Buillies aren’t just found on school grounds. There is growing recognition that they exist on the workplace, and they can make life hell for their targets as well as undermine their company’s business objectives by diminishing their targets – and usually their team’s – ability to function effectively.
Why any business puts up with it beats me. At best, it’s wasteful nonsense; at worst it is deeply destructive and sabotages the organization. In my small-business work experience, it would not be tolerated: it’s too easily apparent that tolerating bullying behaviour is a net drain on the business even if it’s by a high-performer.
The following piece is the personal experience of someone I know well. She prefers to remain anonymous for obvious reasons. The experience below occurred in a large hotel chain headquartered in Europe, with over 145,000 employees.
Readers, if you relate to her experience, I’d so appreciate if you leave a comment. I’d like to know how much it cost you personally, because there’s always a dollar value attached, and what you’d estimate its cost was (dollar value) to the company where you experienced it. You can leave your comment anonymously – just fill in fake e-mail and name. I’ll never know the difference.
BULLIED ON THE JOB
Serial workplace bullying is only one of the recognized workplace bullying behaviours seen in today’s business world, and it doesn’t seem to matter which industry or country you are in. Despite legislation or corporate policies, many companies still have ongoing issues of this unsocial behaviour. How do I know? I have been targeted by serial workplace bullies in two countries. I don’t have scientific research to back up my thoughts — I have personal experience and desktop research. This is what I know.
Bullies will continue to be part of the workplace as long as people don’t talk about it. I think it is time to keep the conversation going. And to have a conversation, it is helpful to have the facts.
Bullies don’t target the stereotype of weak incapable staff — they target people who are ethical, just, fair, well-liked, highly personable, strong, independent, intelligent and self-assured.
Bullies are driven by feelings of inadequacy at being able to do their job, and fear being exposed. Bullies envy the target’s abilities, are jealous of their social skills and relationships. Bullies turn their insecurity outwards, finding satisfaction as they attack and try to diminish the capable people around them. Bullies try to project guilt, shame and fear — which are known as tactics of control. It is how all abusers try to gain control over their targets and silence them.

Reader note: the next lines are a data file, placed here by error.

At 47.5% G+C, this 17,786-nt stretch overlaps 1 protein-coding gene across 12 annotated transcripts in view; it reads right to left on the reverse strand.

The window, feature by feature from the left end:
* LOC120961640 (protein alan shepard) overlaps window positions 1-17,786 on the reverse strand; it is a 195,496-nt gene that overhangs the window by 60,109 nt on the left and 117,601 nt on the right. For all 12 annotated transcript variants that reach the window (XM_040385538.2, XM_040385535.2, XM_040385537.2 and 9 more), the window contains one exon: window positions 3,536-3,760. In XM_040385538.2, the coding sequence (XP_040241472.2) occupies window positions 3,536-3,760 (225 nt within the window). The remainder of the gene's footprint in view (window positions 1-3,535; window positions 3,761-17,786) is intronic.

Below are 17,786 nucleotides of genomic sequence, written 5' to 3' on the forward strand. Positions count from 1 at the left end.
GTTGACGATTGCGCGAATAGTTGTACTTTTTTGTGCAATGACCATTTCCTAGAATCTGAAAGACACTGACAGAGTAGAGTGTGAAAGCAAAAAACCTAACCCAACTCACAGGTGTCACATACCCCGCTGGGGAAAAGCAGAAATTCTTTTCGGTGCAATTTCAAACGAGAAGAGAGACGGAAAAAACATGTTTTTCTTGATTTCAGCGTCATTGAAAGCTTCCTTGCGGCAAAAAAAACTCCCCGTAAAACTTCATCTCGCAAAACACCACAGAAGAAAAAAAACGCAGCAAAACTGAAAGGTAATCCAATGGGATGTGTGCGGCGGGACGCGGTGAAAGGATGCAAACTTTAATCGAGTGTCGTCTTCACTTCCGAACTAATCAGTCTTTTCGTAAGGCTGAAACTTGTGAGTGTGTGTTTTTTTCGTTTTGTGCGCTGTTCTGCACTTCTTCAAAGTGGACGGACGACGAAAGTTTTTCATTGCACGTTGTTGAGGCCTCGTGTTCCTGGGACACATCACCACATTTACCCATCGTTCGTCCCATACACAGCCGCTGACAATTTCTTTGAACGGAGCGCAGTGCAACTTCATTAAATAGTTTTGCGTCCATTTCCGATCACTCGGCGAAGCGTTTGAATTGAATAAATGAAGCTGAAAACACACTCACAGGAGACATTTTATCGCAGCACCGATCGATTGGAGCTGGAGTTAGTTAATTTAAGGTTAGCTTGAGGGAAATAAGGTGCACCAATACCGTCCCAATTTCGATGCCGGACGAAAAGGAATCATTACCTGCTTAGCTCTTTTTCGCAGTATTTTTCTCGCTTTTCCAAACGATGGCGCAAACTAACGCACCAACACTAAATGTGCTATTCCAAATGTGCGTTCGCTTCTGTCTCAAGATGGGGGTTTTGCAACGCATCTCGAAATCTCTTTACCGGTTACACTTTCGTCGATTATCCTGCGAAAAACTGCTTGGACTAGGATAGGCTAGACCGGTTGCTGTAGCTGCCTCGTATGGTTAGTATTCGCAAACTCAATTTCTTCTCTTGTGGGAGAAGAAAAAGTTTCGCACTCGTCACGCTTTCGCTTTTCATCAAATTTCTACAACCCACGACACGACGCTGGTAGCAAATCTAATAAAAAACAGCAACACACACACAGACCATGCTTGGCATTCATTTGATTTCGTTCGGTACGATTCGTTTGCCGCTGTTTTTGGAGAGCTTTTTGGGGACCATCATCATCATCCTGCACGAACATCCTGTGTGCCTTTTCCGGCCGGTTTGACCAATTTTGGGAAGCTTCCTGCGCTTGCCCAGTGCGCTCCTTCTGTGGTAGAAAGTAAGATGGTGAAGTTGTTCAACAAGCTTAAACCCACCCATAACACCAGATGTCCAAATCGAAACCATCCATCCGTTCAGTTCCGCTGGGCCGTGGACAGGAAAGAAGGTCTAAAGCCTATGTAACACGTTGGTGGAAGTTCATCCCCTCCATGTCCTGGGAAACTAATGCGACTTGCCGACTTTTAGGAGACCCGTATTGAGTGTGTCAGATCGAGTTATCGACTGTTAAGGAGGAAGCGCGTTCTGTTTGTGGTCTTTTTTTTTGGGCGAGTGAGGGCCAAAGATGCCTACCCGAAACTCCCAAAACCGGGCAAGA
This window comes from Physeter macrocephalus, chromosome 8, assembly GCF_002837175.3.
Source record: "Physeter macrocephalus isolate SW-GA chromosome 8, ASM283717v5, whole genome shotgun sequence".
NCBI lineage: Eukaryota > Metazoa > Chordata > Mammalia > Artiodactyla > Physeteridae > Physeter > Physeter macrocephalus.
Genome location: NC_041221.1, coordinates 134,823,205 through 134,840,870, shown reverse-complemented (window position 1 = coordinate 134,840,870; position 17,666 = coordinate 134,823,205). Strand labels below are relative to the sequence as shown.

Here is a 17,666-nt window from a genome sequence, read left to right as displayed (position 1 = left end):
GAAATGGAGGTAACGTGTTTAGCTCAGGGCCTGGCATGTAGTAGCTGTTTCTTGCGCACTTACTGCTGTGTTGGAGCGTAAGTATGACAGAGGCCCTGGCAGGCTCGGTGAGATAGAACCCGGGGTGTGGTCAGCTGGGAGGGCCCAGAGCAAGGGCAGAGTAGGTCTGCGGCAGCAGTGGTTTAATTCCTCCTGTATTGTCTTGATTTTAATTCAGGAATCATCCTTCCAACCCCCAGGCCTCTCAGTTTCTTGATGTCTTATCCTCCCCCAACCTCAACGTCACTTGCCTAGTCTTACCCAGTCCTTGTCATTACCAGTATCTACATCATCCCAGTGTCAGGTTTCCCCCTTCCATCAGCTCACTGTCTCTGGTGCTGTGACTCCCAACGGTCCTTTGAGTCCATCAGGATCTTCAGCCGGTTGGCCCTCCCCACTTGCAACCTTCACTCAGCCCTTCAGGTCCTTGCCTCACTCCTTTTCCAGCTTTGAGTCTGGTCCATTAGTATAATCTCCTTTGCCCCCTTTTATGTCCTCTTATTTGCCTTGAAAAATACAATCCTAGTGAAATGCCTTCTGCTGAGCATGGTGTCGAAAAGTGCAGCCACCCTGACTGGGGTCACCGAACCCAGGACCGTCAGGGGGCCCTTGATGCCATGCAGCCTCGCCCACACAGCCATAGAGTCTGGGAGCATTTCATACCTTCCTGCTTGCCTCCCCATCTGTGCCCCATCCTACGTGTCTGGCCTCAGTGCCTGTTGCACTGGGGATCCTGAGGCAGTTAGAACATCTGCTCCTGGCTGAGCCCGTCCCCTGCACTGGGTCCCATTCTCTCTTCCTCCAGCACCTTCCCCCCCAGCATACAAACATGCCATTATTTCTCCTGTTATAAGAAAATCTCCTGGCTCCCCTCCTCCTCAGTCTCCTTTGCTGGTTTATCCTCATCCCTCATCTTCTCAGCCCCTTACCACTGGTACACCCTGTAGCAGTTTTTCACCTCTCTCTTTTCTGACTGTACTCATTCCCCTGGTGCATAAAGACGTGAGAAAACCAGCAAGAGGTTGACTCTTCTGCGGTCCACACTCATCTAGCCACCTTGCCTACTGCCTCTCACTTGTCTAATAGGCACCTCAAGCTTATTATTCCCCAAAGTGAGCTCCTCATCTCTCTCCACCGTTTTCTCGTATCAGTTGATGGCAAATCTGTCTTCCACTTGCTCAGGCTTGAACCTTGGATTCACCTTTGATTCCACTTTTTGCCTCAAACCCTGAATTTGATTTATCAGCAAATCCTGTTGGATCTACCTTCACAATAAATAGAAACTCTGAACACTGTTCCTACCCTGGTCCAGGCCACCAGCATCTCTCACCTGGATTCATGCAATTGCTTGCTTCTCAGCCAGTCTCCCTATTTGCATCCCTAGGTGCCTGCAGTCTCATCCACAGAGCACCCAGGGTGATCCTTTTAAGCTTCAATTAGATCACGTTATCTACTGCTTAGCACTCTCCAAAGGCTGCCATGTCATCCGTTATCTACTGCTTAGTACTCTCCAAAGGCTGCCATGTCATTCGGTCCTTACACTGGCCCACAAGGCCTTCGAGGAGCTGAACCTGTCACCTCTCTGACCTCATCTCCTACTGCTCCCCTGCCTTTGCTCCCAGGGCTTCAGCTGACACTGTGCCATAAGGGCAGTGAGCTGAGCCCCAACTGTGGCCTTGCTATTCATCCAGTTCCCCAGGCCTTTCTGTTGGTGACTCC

And there is a huge impact on our societies. Bullying affects individuals, colleagues, corporations, organizational productivity and the economy. Many of these targeted individuals either take long periods of leave from work, or they leave, some never finding their feet again. The cost to lives and communities continues to add up. Why do we keep accepting this behaviour in our society?
As I said, I was bullied at work, once in Canada and twice in Australia. After being bullied the first time, and choosing to learn from the experience, when I saw the signs a second time, I had no issue to act and speak out quickly.
In my first meeting with the new General Manager after returning to work from my summer holiday, I was confronted with a finger wagging across the desk at me and the words “I have it on good authority that you…” with very negative words about me coming next. I was appalled. Rather than get to know me, he chose to believe, and repeat the vicious words the two office bullies had started to circulate the weeks before I went on leave. I was the third manager in our team to be targeted in 12 months. I recognized the signs all too well. I had spoken to HR before, now it was directed at me.
When his phone rang, I excused myself from his office and called his bluff. I went back to my office, sorted my emails, packed my personal belongings from my desk and typed up my resignation. Within 30 minutes of experiencing the escalation of the bullying, I left with eight weeks pay.
I also talked about what was going on, to former colleagues, to other managers, to HR — I got it on record. I knew it was my choice about how long I wanted to stay, or leave. This organization had no bullying policy — and no intention of putting one in place. There would be too many staff to deal with if a new policy was written. I knew there was nothing I could do to change the corporate will to stop the bullying.
If you are being bullied, or know someone who is being bullied, learn about it. There is plenty of good information available online. Know that you are not alone, that bullying will not go away through your good behaviour, and decide what you are going to do to look after yourself.
Resources for folks being bullied:
Photo Credit: CoalandIce